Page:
Signs of Transient Ischemic Attack
Symptoms of Transient Ischemic Attack
The list of medical symptoms mentioned in various sources
for Transient Ischemic Attack may include:
- Patterns of symptoms of TIAs:
- Sudden onset of symptoms
- Episodes of stroke-like symptoms - see the symptoms of stroke
- Short duration of episode - usually a few minutes up to 30 minutes; rarely more than 2 hours. If lasting 24 hours
- The condition is called stroke
- Recurring stroke-like attacks possible - although not recurring in some cases, other cases may recur up to several times a day.
- Stroke-like symptoms - see the symptoms of stroke
- more symptoms...»
List of 26
Transient Ischemic Attack Symptoms
Note that Transient Ischemic Attack symptoms usually refers to various medical symptoms known to a patient,
but the phrase Transient Ischemic Attack signs may often refer to those signs
that are only noticable by a doctor.
Signs or Symptoms of Transient Ischemic Attack:
NINDS Transient Ischemic Attack (TIA) Information Page: NINDS (Excerpt)
TIA symptoms, which usually occur suddenly, are
similar to those of stroke but do not last as long. Most symptoms of a TIA
disappear within an hour, although they may persist for up to 24 hours.
Symptoms can include: numbness or weakness in the face, arm, or leg,
especially on one side of the body; confusion or difficulty in talking or
understanding speech; trouble seeing in one or both eyes; and difficulty
with walking, dizziness, or loss of balance and coordination.
(Source: excerpt from NINDS Transient Ischemic Attack (TIA) Information Page: NINDS)
Keep your heart and blood vessels healthy: NIDDK (Excerpt)
A stroke happens when part of your brain is not getting enough blood
and stops working. Depending on the part of the brain that is damaged, a
stroke can cause
- Sudden weakness or numbness of your face, arm, or leg on one side of
- Sudden confusion, trouble talking, or trouble understanding.
- Sudden dizziness, loss of balance, or trouble walking.
- Sudden trouble seeing in one or both eyes or sudden double
- Sudden severe headache.
Sometimes, one or more of these warning signs may happen and then
disappear. You might be having a "mini-stroke," also called a TIA
(transient [TRAN-see-unt] ischemic [is-KEE-mik] attack). If you have any
of these warning signs, tell your doctor right away. (Source: excerpt from Keep your heart and blood vessels healthy: NIDDK)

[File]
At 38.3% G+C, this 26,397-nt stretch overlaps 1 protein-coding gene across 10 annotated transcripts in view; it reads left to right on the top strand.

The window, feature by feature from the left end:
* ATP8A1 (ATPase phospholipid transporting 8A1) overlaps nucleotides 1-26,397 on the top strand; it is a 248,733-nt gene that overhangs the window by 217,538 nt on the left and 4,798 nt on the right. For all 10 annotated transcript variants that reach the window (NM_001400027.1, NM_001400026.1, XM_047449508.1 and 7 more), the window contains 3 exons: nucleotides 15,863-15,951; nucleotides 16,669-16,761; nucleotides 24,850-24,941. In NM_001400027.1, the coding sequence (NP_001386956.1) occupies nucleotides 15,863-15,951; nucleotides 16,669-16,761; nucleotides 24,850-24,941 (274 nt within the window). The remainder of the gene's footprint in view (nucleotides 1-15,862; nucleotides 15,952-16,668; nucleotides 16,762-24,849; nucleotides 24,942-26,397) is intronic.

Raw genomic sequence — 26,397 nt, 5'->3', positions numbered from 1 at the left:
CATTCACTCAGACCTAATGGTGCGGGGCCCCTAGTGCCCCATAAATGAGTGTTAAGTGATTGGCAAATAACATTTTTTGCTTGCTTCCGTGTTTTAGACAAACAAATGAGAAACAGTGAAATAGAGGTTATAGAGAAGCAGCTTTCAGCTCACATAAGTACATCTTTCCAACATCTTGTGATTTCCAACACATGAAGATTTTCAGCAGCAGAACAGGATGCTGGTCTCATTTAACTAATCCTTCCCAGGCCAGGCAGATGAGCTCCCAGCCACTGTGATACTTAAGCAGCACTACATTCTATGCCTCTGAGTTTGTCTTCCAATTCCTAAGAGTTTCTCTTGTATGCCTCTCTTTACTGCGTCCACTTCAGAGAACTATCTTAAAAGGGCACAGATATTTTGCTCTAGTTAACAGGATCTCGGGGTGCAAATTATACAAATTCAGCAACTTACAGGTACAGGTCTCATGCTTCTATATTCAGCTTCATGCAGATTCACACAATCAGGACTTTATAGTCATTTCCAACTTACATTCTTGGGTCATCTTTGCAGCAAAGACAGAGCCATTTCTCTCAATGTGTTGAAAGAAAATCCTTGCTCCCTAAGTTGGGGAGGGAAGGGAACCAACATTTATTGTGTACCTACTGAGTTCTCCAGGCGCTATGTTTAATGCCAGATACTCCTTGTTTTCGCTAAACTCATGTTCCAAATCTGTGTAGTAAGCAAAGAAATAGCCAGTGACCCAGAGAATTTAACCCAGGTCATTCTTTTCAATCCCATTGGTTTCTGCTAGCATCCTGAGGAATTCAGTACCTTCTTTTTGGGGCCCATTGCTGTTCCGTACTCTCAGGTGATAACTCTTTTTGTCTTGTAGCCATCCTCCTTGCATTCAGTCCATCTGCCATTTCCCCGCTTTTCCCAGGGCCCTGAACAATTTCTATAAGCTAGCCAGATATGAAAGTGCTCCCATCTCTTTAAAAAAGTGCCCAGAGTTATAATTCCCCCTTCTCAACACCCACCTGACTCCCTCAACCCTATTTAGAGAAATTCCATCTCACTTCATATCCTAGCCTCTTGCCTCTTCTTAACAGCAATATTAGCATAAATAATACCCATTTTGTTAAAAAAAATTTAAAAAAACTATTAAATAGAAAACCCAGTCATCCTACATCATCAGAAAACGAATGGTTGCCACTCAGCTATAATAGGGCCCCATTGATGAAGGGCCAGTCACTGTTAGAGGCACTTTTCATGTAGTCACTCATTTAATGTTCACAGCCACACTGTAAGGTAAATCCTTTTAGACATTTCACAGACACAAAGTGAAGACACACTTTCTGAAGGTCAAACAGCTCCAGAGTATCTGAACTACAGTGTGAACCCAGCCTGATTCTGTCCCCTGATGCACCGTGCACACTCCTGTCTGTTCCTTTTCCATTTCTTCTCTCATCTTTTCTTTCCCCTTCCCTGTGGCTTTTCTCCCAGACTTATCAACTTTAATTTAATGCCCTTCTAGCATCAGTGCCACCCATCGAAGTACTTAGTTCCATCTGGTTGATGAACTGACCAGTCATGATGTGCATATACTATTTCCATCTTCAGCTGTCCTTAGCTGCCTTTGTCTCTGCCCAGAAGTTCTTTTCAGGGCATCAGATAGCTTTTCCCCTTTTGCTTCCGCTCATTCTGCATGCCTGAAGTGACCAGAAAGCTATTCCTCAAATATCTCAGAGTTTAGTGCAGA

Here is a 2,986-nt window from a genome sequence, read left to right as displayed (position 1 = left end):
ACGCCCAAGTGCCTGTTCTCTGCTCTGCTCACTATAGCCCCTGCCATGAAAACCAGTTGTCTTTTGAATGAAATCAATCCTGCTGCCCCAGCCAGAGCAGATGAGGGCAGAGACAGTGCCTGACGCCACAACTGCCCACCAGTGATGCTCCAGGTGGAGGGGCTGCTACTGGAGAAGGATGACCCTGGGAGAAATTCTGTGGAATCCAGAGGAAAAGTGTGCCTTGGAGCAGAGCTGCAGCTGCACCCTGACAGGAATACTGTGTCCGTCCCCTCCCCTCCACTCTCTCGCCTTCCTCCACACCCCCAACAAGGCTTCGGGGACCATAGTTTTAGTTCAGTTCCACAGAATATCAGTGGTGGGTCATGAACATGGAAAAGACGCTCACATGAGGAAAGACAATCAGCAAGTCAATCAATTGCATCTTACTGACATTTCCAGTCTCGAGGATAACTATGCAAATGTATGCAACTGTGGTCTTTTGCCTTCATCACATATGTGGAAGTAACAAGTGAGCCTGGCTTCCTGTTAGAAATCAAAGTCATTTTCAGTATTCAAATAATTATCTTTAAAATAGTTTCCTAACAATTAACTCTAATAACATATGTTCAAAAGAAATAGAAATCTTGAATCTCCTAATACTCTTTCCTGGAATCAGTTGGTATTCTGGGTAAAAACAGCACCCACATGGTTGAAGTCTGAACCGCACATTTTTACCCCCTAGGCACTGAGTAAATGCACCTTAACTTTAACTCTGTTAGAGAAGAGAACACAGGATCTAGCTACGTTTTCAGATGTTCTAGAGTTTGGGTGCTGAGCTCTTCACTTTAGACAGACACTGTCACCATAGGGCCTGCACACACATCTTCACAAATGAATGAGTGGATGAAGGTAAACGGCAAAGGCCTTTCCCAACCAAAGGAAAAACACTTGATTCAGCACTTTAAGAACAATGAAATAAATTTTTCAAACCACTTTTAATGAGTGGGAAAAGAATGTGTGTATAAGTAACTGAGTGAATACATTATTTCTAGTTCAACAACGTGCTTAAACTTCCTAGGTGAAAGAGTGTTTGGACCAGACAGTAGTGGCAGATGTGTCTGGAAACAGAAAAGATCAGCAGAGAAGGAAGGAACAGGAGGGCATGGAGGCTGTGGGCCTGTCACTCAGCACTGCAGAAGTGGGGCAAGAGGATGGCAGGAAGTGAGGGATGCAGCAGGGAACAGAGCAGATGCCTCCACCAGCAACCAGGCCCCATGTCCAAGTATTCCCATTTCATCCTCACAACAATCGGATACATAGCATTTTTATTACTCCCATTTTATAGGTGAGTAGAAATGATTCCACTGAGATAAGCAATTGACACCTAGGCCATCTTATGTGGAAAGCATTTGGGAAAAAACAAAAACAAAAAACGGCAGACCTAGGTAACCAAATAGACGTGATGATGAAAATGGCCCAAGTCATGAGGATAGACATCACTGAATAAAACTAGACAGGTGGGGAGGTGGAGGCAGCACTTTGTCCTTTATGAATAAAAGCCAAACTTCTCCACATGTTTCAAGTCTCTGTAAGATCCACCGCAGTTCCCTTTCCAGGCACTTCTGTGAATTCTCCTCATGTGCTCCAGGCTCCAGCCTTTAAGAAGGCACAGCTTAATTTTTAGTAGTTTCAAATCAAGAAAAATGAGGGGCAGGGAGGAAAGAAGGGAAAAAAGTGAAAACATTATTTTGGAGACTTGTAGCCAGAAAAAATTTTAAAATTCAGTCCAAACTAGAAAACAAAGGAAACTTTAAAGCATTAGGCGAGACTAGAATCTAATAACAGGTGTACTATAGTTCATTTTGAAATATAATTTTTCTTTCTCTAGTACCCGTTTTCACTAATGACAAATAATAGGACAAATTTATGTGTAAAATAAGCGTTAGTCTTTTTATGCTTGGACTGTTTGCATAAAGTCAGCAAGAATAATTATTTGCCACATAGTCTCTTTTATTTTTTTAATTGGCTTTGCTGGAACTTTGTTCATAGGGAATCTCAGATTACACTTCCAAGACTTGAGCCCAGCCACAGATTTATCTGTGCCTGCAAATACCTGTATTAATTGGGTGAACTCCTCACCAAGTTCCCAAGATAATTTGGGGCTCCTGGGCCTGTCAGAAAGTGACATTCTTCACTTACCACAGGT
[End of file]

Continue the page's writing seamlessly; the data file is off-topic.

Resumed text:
Headache -- Hope Through Research: NINDS (Excerpt)
Mild to moderate headaches are associated with transient ischemic
attacks (TIA's), sometimes called "mini-strokes,"which result from a
temporary lack of blood supply to the brain. The head pain occurs near the
clot or lesion that blocks blood flow. The similarity between migraine and
symptoms of TIA can cause problems in diagnosis. The rare person under age
40 who suffers a TIA may be misdiagnosed as having migraine; similarly,
TIA-prone older patients who suffer migraine may be misdiagnosed as having
stroke-related headaches. (Source: excerpt from Headache -- Hope Through Research: NINDS)
More Symptoms of Transient Ischemic Attack:
More detailed symptom information may be found on the symptoms of Transient Ischemic Attack article.
In addition to the above medical information, to get a full picture
of the possible signs or symptoms of this condition
and also possibly the signs and symptoms of its related medical conditions,
it may be necessary to examine symptoms
that may be
Medical articles on signs and symptoms:
These general reference articles may be related
to medical signs and symptoms of disease in general:
What are the signs of Transient Ischemic Attack?
The phrase "signs of Transient Ischemic Attack" should, strictly speaking,
refer only to those signs and symptoms of Transient Ischemic Attack that are not readily apparent to the patient.
The word "symptoms of Transient Ischemic Attack" is the more general meaning; see symptoms of Transient Ischemic Attack.
The signs and symptom information on this page
attempts to provide a list of some possible signs and symptoms of Transient Ischemic Attack.
This medical information about signs and symptoms for Transient Ischemic Attack has been gathered
from various sources,
may not be fully accurate,
and may not be the full list of Transient Ischemic Attack signs or Transient Ischemic Attack symptoms.
Furthermore, signs and symptoms of Transient Ischemic Attack may vary on an individual basis for each patient.
Only your doctor can provide adequate diagnosis of any signs or symptoms and whether they
are indeed Transient Ischemic Attack symptoms.